Nasa leader Raila Odinga on Tuesday withdrew from the repeat presidential election duel with President Uhuru Kenyatta, and demanded a new poll 90 days after fresh nominations.
Mr Odinga, who withdrew with his running mate Kalonzo Musyoka, blamed what he said was the electoral agency’s inability to correct massive mistakes identified by the Supreme Court before the October 26 re-run.
“After deliberating on our position in respect of the upcoming election, considering the interests of the people of Kenya, the region and the world at large, we believe that all will be best served by Nasa vacating its presidential candidature in the election scheduled for 26th October 2017,” Mr Odinga said at the Okoa Kenya offices in Nairobi.
He was flanked by Mr Musyoka, Nasa co-principals Moses Wetang’ula and Musalia Mudavadi, who also read the statement in turns.
“Kama mbaya, mbaya (Let whatever will come, come),” Nasa legislators said in a chorus after the statement.
Mr Odinga based his argument on a 2013 Supreme Court decision that interpreted what a fresh election means, who should participate and what happens when, in the event of two candidates running in the repeat poll, one of them withdraws from contest.
According to the Nasa leader, his withdrawal, backed by the controversial Chief Justice Willy Mutunga-led Supreme Court decision, means a whole new process, complete with fresh nominations.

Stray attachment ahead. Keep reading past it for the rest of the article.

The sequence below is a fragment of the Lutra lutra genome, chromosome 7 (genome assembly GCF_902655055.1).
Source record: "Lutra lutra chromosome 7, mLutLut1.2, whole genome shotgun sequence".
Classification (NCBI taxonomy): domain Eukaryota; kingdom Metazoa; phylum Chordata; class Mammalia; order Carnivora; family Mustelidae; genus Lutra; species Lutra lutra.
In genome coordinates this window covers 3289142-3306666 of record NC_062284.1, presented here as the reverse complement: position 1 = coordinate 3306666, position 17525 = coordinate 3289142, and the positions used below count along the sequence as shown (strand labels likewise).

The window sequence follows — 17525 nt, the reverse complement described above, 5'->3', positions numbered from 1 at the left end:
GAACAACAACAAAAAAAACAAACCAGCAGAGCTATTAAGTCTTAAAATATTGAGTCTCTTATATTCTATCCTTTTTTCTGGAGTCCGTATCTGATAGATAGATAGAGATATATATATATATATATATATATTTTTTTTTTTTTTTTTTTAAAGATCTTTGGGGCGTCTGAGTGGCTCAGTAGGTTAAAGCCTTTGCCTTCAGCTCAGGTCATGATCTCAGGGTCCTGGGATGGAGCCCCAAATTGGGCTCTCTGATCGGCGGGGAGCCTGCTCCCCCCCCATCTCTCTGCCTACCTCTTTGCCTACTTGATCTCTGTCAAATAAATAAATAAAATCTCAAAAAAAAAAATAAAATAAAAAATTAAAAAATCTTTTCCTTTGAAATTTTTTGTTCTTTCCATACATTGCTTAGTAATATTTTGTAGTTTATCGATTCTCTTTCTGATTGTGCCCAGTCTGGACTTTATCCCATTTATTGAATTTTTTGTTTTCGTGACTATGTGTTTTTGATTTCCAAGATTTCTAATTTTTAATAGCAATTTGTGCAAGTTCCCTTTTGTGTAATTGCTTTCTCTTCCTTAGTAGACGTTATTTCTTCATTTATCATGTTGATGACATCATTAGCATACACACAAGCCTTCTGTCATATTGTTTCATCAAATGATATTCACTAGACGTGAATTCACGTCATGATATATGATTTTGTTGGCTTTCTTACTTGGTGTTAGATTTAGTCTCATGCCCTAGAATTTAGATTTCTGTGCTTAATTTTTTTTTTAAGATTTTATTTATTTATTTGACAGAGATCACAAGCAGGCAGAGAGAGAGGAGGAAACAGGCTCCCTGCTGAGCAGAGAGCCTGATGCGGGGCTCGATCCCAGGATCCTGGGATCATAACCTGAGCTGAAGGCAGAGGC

“The implication of this provision is that upon our withdrawal, the election scheduled for the 26th October stands cancelled.
“Our withdrawal from the election requires the IEBC to cancel the election and to conduct fresh nominations,” Mr Odinga said.
In making its interpretation, the Supreme Court, which had been asked to make the determination by Attorney-General Githu Muigai, broadened the provisions of Article 138 (8)b that talk about fresh nominations in the event of death, to include withdrawal of a candidate in a two-man fresh election.
The position by Nasa will be in direct conflict with President Kenyatta’s Jubilee Party interpretation of the scenario, which they read to mean an automatic declaration of the remaining candidate as the winner, and his eventual swearing-in.
While the IEBC has not pronounced itself on what comes next after the withdrawal, Regulation 52(1) of the Election (General) Regulations requires a candidate to write formally to them to withdraw their candidature, but within three days of the nominations.
In the case of such a withdrawal, the regulations say, the remaining candidate, if two had been nominated, will be declared elected.
This, however, presents another gap in law that may likely head back to the Chief Justice David Maraga-led court that invalidated the August 8 presidential poll.
Mr Odinga on Tuesday blamed the IEBC for what Nasa said was acts of bad faith in refusing to act on its 12-point reforms agenda dubbed “irreducible minimums”, without which, they said, no poll would take place.
Meanwhile, Nasa maintained that demonstrations against IEBC will go on as planned.
“We expect demonstrations all over the country tomorrow (today) from Mandera to Luanda, to Lamu as earlier scheduled,” Siaya Senator James Orengo said.
Additional reporting by Collins Omulo
If it takes the Nasa view as correct, then the contention by Mr Odinga may prevail.